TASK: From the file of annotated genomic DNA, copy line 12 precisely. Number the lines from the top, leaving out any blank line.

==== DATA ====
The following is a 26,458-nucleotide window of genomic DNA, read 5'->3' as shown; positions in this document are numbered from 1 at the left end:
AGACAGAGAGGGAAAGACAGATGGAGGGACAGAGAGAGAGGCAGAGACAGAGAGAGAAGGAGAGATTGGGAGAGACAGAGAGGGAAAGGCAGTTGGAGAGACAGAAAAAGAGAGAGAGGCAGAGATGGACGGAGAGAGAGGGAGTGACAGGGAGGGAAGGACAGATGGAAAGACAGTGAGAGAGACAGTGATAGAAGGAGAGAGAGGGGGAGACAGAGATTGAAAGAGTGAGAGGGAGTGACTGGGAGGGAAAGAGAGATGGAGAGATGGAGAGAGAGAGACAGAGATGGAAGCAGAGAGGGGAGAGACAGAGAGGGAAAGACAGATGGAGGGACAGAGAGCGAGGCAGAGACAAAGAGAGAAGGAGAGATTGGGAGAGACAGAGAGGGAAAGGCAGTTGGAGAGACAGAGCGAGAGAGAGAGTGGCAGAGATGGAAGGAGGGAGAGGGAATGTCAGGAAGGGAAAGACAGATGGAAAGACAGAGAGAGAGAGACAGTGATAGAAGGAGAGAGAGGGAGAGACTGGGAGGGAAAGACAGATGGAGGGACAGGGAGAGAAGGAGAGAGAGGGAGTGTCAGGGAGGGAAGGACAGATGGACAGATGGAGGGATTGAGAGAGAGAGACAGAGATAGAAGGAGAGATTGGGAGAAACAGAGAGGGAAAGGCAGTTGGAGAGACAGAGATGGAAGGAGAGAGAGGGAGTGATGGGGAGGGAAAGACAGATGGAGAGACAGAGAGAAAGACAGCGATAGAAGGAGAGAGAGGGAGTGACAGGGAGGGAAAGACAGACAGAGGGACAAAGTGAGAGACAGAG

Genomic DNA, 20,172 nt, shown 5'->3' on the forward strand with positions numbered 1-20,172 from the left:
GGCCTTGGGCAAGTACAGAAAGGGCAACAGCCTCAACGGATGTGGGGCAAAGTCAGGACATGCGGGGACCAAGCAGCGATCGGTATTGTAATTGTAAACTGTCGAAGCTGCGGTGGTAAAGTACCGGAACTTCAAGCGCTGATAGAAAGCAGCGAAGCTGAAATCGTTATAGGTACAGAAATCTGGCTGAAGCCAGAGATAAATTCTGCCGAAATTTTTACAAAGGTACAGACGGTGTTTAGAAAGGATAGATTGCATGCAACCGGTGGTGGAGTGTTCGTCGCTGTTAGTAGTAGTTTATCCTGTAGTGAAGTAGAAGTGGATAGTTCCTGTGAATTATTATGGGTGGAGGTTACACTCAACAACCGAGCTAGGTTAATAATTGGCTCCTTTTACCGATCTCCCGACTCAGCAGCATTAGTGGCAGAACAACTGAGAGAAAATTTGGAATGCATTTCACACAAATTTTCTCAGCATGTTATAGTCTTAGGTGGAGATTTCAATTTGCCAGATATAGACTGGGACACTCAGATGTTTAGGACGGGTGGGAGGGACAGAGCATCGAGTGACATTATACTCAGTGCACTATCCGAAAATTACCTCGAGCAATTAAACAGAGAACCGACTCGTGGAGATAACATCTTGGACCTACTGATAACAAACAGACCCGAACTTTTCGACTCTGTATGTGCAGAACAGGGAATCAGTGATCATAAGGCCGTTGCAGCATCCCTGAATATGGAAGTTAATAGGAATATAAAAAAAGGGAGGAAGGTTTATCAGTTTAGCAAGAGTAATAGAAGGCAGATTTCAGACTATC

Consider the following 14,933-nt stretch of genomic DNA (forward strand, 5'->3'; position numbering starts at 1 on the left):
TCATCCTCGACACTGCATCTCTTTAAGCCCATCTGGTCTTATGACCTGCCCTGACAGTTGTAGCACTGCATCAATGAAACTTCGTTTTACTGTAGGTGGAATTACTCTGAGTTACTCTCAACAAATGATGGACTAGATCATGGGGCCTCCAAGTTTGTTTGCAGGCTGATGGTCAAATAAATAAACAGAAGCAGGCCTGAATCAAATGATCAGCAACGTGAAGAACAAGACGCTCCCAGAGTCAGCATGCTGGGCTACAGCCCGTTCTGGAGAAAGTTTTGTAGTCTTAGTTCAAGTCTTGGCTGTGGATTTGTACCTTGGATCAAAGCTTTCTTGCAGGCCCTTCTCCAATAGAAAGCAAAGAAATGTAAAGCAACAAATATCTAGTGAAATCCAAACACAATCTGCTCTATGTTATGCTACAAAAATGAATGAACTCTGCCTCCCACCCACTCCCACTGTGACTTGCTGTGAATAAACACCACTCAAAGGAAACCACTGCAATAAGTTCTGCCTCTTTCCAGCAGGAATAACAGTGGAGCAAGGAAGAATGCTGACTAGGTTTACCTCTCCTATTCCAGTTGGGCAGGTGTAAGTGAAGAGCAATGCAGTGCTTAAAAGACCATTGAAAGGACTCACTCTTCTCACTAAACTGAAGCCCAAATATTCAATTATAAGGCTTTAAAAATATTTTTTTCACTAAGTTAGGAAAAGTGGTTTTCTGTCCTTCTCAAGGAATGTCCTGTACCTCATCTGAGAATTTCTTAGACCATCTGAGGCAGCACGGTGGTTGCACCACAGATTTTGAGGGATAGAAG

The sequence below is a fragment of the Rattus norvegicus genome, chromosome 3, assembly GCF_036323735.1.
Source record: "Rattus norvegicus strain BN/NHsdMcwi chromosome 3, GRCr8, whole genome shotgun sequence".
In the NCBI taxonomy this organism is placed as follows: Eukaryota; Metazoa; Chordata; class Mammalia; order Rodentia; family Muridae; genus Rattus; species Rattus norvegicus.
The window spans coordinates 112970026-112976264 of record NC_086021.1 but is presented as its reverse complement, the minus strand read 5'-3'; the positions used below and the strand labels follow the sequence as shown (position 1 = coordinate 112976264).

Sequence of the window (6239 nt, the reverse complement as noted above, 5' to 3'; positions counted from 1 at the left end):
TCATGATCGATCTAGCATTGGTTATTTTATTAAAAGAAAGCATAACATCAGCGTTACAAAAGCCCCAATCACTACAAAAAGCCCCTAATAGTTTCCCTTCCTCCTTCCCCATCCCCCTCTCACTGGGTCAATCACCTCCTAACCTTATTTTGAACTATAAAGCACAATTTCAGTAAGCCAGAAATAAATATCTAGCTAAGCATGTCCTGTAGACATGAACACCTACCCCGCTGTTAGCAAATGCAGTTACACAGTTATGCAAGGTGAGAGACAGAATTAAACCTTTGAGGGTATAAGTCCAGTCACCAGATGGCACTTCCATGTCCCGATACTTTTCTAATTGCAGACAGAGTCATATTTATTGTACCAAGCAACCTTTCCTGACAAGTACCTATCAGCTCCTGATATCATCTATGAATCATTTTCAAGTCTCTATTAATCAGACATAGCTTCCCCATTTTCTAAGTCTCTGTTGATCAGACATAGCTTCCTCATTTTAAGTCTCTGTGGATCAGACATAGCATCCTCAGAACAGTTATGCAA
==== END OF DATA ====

TCATGATCGATCTAGCATTGGTTATTTTATTAAAAGAAAGCATAACATCAGCGTTACAAAAGCCCCAATCACTACAAAAAGCCCCTAATAGTTTCCCTTCCTCCTTCCCCATCCCCCTCTCACTGGGTCAATCACCTCCTAACCTTATTTTGAACTATAAAGCACAATTTCAGTAAGCCAGAAATAAATATCTAGCTAAGCATGTCCTGTAGACATGAACACCTACCCCGCTGTTAGCAAATGCAGTTACACAGTTATGCAAGGTGAGAGACAGAATTAAACCTTTGAGGGTATAAGTCCAGTCACCAGATGGCACTTCCATGTCCCGATACTTTTCTAATTGCAGACAGAGTCATATTTATTGTACCAAGCAACCTTTCCTGACAAGTACCTATCAGCTCCTGATATCATCTATGAATCATTTTCAAGTCTCTATTAATCAGACATAGCTTCCCCATTTTCTAAGTCTCTGTTGATCAGACATAGCTTCCTCATTTTAAGTCTCTGTGGATCAGACATAGCATCCTCAGAACAGTTATGCAA